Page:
My best friend informed me of a computer show that was going to be taking place at the Dulles Expo Center in Chantilly, Virginia, so I decided that I would look there for computer parts, hopefully at greatly-discounted prices. He and I drove out there to have a look. For the most part, prices were not particularly competitive with on-line retailers. The prices were often within $5 or so, but I think that is worth being able to return an item in the case of failure or DOA. I actually ended up buying a power supply at the show (in addition to some canned air). Later, I found out that I had paid way too much for the power supply and that it was missing some parts that should have come in the box. My friend and I have subsequently decided to boycott the show as the only purpose it serves is to rip people off (or rather to trick them out of their money by offering them sub-par merchandise).


By this time, it was about a week before I had to go back to school, so the urgency of the project went up significantly as I would have little to no time to do it once school was back in session. I finally decided to build an Intel-based machine. I looked briefly on eBay for good prices on the processor as I had done when upgrading my Alienware notebook. No such luck -- it's very hard to compete with NewEgg. I decided to go with the Core 2 Duo: E6750 for the processor as it seemed to be the best balance of price and capability. I went with the Gigabyte GA-P35-DS3P Rev 2.0 motherboard as it had plenty of SATA ports and mostly good reviews. For the memory, I went with the G.Skill 4GB(2 x 2GB) DDR2 800 Dual Channel Kit. I went with the slower memory because the faster stuff was prohibitively expensive. All that was on one order, and I paid for rush processing. I must express my displeasure with rush processing -- it didn't speed up my order at all. They didn't reimburse me the rush-processing charge, on the notion that they shipped the same day I ordered, when in actuality they only got out the information to the carrier the same day (it was around 2300, 11:00 P.M.). The carrier didn't actually get the package until the next afternoon.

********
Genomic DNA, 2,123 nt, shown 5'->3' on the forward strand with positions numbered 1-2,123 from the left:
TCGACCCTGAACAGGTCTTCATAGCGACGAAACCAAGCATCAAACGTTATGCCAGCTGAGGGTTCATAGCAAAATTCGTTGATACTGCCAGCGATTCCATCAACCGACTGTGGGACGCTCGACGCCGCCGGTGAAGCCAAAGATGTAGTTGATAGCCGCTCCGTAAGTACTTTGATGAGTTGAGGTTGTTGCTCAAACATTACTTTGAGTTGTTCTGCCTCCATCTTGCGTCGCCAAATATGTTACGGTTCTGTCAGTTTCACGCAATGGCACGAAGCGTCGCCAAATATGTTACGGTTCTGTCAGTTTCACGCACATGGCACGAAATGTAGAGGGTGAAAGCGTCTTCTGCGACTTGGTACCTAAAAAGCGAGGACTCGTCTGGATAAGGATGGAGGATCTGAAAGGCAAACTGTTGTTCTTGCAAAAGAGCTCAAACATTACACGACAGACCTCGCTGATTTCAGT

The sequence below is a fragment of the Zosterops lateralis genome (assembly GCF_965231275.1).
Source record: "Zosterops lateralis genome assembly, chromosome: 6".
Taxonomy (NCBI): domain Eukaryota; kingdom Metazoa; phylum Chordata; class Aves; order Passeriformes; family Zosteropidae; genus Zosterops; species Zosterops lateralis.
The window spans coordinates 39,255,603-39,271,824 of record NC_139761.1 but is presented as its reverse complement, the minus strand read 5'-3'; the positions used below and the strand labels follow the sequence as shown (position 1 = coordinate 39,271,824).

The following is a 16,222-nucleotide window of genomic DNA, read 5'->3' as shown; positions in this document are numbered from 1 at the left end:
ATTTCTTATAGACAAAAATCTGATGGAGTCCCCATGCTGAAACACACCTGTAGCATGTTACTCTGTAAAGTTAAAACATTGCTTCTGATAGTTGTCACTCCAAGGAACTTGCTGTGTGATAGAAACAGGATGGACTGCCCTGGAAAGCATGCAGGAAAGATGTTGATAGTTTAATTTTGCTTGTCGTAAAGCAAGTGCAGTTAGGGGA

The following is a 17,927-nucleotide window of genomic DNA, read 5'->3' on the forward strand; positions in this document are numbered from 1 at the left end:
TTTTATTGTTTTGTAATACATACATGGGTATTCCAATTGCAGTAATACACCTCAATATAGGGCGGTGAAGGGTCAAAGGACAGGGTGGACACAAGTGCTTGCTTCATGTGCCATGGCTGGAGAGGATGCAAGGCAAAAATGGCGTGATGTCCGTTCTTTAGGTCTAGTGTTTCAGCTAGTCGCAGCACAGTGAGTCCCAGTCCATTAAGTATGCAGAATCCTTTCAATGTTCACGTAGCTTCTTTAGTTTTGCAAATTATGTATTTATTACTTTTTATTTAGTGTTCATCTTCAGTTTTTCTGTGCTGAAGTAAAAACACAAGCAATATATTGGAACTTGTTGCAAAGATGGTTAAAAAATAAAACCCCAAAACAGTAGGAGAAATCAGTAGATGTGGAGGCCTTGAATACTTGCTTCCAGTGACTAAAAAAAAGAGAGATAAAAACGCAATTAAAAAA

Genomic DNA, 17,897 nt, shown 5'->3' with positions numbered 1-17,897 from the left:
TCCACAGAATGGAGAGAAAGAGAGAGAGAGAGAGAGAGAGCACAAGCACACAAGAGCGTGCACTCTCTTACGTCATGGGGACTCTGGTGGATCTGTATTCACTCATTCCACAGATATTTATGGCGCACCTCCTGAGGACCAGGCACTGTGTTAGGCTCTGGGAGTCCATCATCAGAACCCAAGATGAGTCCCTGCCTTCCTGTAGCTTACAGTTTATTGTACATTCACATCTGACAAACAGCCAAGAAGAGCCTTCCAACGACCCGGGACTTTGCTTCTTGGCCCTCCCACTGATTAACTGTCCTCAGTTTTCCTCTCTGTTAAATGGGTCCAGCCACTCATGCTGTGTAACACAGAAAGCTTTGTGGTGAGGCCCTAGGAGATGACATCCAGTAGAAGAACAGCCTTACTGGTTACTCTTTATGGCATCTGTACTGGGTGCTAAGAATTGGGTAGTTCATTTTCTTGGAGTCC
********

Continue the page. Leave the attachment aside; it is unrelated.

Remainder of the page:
If you've ever built a computer, you may have noted that the pieces that I have bought to this point don't form a complete system. I decided to buy neither an optical drive, nor a video card. My reasoning was that a server doesn't really need these things as it is primarily accessed over the network. I also had two optical drives in my older desktop computer, one of which could be transferred to the server. For the time before I returned to school, I was just going to borrow an optical drive and the video card from my mom's (aging) desktop. The day after placing my initial order (the one for the processor, motherboard, and memory), I decided to order a 750-GB hard drive so that I could have an operating system up and running. I now had two of these drives (the second was back in my dorm), which were made by different companies to reduce the chance of simultaneous failure. I just needed a third to have a RAID-5 setup.


My two orders arrived on the same day, and I set out building my first home-built computer. I first put the power supply into the case, which was a no-brainer -- just screw it in. Next, according to the directions that came with the processor, I was supposed to install the processor and heat sink onto the motherboard. I was surprised that the processor didn't have any pins. It had flat contact points, which are called "lands" -- thus, why the socket type is called LGA: Land Grid Array. With this setup, the protruding contact is part of the motherboard. After I had inserted the processor, another decision came up. I had to decide whether to use the thermal interface material that was pre-applied to the stock heat sink, or to use my premium Arctic Silver 5 that I had left over from my when I upgraded my Alienware notebook's processor. After some brief Internet research, I decided to go with the Arctic Silver 5. I used some alcohol to get rid of the stock thermal compound, and applied the Arctic Silver 5. Next, I snapped the heat sink onto the motherboard. This was the most nerve-wracking part of the whole process -- when I pressed down on the clips, the entire motherboard bent terribly from the stress.

The next thing to do was to install the motherboard in the case. There were several stand-offs designed to screw into the case, and the motherboard into them. I came across a minor snag here (for which the internet gave me no solutions). Two of the stand-offs were slightly different from the others -- most of them had a flat top, but two had a pointy top. It turns out that the pointy-topped ones serve to help line up the rest of the stand-offs with the holes in the motherboard -- the pointy ones sink into the holes slightly such that having two of them provides rotational momentum for the whole motherboard. My recommedation for these pointy stand-offs is simply to make sure they are relatively far apart from one another. After getting the motherboard lined up, the task of screwing it in remained. This was rather simple (tightining screws can't get that complicated). After the motherboard was in, I installed the memory, which was as simple as pushing until it clicked. I proceded to connect all the connectors from my case -- such as power and audio among others -- to the motherboard.